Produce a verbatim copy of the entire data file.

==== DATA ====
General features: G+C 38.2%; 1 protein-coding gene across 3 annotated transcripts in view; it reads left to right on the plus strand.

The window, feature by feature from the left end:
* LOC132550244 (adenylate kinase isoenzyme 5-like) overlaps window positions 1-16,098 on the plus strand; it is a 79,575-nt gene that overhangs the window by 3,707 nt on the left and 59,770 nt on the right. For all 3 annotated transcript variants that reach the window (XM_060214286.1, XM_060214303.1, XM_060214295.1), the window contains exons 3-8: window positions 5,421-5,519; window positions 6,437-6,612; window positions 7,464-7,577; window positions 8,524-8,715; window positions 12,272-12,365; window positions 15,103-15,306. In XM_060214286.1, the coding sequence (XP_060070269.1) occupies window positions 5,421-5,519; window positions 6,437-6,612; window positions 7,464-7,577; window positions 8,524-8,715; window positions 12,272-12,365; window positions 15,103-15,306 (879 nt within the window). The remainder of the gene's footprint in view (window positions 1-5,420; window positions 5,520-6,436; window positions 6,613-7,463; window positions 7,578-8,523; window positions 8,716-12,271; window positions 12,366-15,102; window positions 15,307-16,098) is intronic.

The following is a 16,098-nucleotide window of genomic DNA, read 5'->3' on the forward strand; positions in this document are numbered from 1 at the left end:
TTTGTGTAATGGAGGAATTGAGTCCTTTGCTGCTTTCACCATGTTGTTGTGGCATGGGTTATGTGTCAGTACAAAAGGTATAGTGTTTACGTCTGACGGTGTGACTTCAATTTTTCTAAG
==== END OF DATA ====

General features: G+C 38.2%; 1 protein-coding gene across 3 annotated transcripts in view; it reads left to right on the plus strand.

The window, feature by feature from the left end:
* LOC132550244 (adenylate kinase isoenzyme 5-like) overlaps window positions 1-16,098 on the plus strand; it is a 79,575-nt gene that overhangs the window by 3,707 nt on the left and 59,770 nt on the right. For all 3 annotated transcript variants that reach the window (XM_060214286.1, XM_060214303.1, XM_060214295.1), the window contains exons 3-8: window positions 5,421-5,519; window positions 6,437-6,612; window positions 7,464-7,577; window positions 8,524-8,715; window positions 12,272-12,365; window positions 15,103-15,306. In XM_060214286.1, the coding sequence (XP_060070269.1) occupies window positions 5,421-5,519; window positions 6,437-6,612; window positions 7,464-7,577; window positions 8,524-8,715; window positions 12,272-12,365; window positions 15,103-15,306 (879 nt within the window). The remainder of the gene's footprint in view (window positions 1-5,420; window positions 5,520-6,436; window positions 6,613-7,463; window positions 7,578-8,523; window positions 8,716-12,271; window positions 12,366-15,102; window positions 15,307-16,098) is intronic.

The following is a 16,098-nucleotide window of genomic DNA, read 5'->3' on the forward strand; positions in this document are numbered from 1 at the left end:
TTTGTGTAATGGAGGAATTGAGTCCTTTGCTGCTTTCACCATGTTGTTGTGGCATGGGTTATGTGTCAGTACAAAAGGTATAGTGTTTACGTCTGACGGTGTGACTTCAATTTTTCTAAG